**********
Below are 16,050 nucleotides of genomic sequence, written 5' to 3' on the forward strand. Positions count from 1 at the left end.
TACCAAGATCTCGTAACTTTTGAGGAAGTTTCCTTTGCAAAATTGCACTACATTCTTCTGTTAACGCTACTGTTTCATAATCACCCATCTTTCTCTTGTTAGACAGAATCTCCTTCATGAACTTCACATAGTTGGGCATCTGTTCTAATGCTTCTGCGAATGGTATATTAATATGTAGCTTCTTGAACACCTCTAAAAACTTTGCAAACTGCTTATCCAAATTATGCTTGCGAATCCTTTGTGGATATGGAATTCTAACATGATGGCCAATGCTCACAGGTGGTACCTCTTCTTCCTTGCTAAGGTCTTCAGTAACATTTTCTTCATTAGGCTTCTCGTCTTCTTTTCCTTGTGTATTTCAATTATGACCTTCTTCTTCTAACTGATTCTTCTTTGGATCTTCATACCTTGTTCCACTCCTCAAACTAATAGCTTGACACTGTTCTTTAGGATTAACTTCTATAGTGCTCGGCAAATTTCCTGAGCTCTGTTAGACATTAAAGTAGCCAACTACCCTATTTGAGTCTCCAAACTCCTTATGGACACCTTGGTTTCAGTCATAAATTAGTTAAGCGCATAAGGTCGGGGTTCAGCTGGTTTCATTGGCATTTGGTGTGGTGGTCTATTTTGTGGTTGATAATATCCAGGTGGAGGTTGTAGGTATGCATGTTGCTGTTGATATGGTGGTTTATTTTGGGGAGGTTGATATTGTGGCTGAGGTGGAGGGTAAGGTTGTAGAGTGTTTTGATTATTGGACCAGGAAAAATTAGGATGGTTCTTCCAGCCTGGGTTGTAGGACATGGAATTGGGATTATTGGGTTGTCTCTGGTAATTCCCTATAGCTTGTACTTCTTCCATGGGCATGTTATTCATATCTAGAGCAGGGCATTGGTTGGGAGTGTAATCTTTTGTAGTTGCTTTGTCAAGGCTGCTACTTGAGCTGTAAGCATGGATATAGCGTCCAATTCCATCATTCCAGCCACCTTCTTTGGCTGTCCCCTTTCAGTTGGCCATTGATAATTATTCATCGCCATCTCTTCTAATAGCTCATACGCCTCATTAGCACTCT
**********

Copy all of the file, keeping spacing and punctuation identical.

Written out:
Below are 16,050 nucleotides of genomic sequence, written 5' to 3' on the forward strand. Positions count from 1 at the left end.
TACCAAGATCTCGTAACTTTTGAGGAAGTTTCCTTTGCAAAATTGCACTACATTCTTCTGTTAACGCTACTGTTTCATAATCACCCATCTTTCTCTTGTTAGACAGAATCTCCTTCATGAACTTCACATAGTTGGGCATCTGTTCTAATGCTTCTGCGAATGGTATATTAATATGTAGCTTCTTGAACACCTCTAAAAACTTTGCAAACTGCTTATCCAAATTATGCTTGCGAATCCTTTGTGGATATGGAATTCTAACATGATGGCCAATGCTCACAGGTGGTACCTCTTCTTCCTTGCTAAGGTCTTCAGTAACATTTTCTTCATTAGGCTTCTCGTCTTCTTTTCCTTGTGTATTTCAATTATGACCTTCTTCTTCTAACTGATTCTTCTTTGGATCTTCATACCTTGTTCCACTCCTCAAACTAATAGCTTGACACTGTTCTTTAGGATTAACTTCTATAGTGCTCGGCAAATTTCCTGAGCTCTGTTAGACATTAAAGTAGCCAACTACCCTATTTGAGTCTCCAAACTCCTTATGGACACCTTGGTTTCAGTCATAAATTAGTTAAGCGCATAAGGTCGGGGTTCAGCTGGTTTCATTGGCATTTGGTGTGGTGGTCTATTTTGTGGTTGATAATATCCAGGTGGAGGTTGTAGGTATGCATGTTGCTGTTGATATGGTGGTTTATTTTGGGGAGGTTGATATTGTGGCTGAGGTGGAGGGTAAGGTTGTAGAGTGTTTTGATTATTGGACCAGGAAAAATTAGGATGGTTCTTCCAGCCTGGGTTGTAGGACATGGAATTGGGATTATTGGGTTGTCTCTGGTAATTCCCTATAGCTTGTACTTCTTCCATGGGCATGTTATTCATATCTAGAGCAGGGCATTGGTTGGGAGTGTAATCTTTTGTAGTTGCTTTGTCAAGGCTGCTACTTGAGCTGTAAGCATGGATATAGCGTCCAATTCCATCATTCCAGCCACCTTCTTTGGCTGTCCCCTTTCAGTTGGCCATTGATAATTATTCATCGCCATCTCTTCTAATAGCTCATACGCCTCATTAGCACTCT